- There is only a hell and not a heaven, this shows that all earthly pleasures would lead to damnation, the people are bound to pursue the pleasure of the flesh; gluttony, lust,  and sloth

- On the left are Adam and Eve brought by Christ and watched be the owl of perverted wisdom (the owl is shown repeatedly. He symbolizes wisdom and folly, from the northerners who believed in the power of wisdom

- In the central panel (earth) there are monstrous birds and fruits symbolizing fertility and sexual abandon

- The Pleasures in the center panel are turned into torture on the right panel


18-74 Pieter Brugel the Elder. Carrying of the cross

- 1564 Oil on wood panel, 4' ¾" x 5'7"

- The four larger figures, Saint John and the 3 Mary's, seem to be the primary subjects but they are secondary to Jesus in the center carrying the crass to Golgotha

- The piece is meant so that the viewer has to search through everything that is going on for the subject. This is pretty achieved by patches of red made by the soldier's coats

- On the hill in the distance captured by light in the dark sky people are gathering around the place where Jesus will be crucified, they surround is if to get a good spot

- The windmill on the exaggerated rock shows the Italian Mannerism


18-75 Pieter Brugel the Elder. Return of the Hunters

- 1565. Oil on wood panel, 3'10 1/2" x 5'3 ¾"

- Part of a cycle of six panels that represent the twelve months, each representing to shown here is the November-December scene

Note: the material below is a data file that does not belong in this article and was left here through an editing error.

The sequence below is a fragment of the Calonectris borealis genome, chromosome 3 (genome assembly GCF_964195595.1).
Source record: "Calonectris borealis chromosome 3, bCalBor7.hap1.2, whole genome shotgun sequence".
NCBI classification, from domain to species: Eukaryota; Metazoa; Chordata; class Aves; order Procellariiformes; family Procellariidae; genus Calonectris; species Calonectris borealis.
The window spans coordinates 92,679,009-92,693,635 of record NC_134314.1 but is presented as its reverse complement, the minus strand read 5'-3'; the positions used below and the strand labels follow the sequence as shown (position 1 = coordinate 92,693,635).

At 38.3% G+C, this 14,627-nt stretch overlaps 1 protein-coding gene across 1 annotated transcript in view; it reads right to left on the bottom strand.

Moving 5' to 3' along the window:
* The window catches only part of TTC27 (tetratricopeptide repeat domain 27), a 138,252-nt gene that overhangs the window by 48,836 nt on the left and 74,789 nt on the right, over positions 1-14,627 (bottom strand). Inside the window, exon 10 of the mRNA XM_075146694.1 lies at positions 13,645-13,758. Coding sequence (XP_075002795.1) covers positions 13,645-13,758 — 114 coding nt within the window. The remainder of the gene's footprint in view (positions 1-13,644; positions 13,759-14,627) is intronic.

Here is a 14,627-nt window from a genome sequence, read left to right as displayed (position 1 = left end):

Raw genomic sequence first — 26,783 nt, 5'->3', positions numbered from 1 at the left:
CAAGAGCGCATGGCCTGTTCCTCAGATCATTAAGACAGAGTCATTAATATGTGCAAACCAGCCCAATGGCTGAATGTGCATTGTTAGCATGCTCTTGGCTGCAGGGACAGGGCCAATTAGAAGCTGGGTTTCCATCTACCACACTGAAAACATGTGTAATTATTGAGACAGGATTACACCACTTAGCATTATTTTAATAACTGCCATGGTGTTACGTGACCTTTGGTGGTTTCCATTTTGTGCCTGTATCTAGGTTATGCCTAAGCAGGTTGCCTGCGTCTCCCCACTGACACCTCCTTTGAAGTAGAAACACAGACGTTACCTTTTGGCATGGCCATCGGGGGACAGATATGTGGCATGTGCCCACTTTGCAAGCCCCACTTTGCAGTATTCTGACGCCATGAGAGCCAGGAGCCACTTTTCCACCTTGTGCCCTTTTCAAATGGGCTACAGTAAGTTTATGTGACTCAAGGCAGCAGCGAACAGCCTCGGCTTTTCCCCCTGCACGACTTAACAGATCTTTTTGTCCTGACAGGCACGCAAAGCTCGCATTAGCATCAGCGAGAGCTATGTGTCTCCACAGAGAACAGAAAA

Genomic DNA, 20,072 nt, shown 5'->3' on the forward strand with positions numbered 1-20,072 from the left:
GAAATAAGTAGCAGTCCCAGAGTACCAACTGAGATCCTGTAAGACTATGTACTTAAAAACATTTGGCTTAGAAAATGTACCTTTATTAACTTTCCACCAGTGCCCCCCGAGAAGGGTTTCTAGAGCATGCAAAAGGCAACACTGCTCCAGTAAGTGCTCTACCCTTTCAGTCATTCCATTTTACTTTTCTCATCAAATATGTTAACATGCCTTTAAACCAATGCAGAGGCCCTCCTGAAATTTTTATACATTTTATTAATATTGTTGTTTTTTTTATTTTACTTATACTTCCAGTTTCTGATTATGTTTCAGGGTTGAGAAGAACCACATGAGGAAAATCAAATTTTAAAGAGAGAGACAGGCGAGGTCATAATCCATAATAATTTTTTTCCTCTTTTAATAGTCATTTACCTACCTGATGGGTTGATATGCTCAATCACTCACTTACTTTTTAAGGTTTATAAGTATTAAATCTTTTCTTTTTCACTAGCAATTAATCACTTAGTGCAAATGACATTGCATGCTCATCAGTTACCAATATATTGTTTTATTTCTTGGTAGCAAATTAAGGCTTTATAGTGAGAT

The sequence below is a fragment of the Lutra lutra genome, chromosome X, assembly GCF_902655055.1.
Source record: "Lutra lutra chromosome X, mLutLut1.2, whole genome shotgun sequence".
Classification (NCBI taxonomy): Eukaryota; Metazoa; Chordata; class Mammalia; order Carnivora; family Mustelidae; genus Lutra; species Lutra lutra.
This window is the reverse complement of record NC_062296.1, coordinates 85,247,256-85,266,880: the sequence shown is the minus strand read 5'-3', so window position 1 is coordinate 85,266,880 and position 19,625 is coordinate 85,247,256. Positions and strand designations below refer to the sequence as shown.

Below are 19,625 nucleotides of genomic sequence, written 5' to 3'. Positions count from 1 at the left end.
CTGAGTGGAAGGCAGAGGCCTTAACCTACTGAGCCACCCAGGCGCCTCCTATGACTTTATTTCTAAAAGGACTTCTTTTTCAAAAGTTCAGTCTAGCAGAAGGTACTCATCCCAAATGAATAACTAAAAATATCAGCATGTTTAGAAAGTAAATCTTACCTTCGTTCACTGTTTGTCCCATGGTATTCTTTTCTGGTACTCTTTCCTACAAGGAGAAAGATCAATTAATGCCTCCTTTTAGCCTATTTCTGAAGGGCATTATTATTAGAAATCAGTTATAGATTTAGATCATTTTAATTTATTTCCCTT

- Captures the cold damp atmosphere in the early night fall

- There is a sharp change near to far, shows the Mannerist style

- The view is slightly from above looking down on the hunters returning followed by the dogs then onto the town covered with snow and the frozen ponds

- On the side by the inn, workers are preparing to slaughter a pig


18-76 Hans Holbein the Younger. Henry VIII

- 1540, Oil on wood panel, 32 ½ x 29 ½"

- The artist used the kings size to his advantage and added jewelry, embroidered cloth and fur, the king is preparing for the marriage to his fourth wife Anne of Cleves, April5, 1540

- The king was 49 as said on the dark green background; it is based on an earlier prototype of the king's features.

- It is done to outdo Francis I; it imitates the French styles and the French King's beard. The king is shown in the latest style with a puffy sleeve coat of heavy brocade trimmed in dark fur, a narrow and stiff collar that fastens on the front and a doublet with gemstones and a gold braid


18.59 Feast in the House of Levi, from the refectory of the Dominican Monastery of Santi Giovanni e Paolo, Venice. Veronese

-1573; oil on canvas, 18'3'' by 42'

-enormous loggia framed by a colossal triumphal arches and reached by balustraded stairs symbolizes Levi's house

-imaginary city in white marble

-includes anecdotal vignette: parrots, monkeys, and Germans


18.60 The Last Supper. Tintoretto "Little Dyer"

-1593-94; oil on canvas; 12' by 18'8

-Church of San Giorgio Maggiore, Venice

-view is from a corner w/ a vanishing point on a high horizon line at the far right side

-table, coffered ceiling, and inlaid floor all plunge dramatically into the distance

-two light sources: one real (the oil lamp), the other supernatural (Jesus glowing)

-reflects both Byzantine art of Venice and the Mannerist aesthetic

-interpretation is about the institution of the Eucharist


18.61 Church of San Giorgio Maggiore, Venice

-1565-80; campanile 1791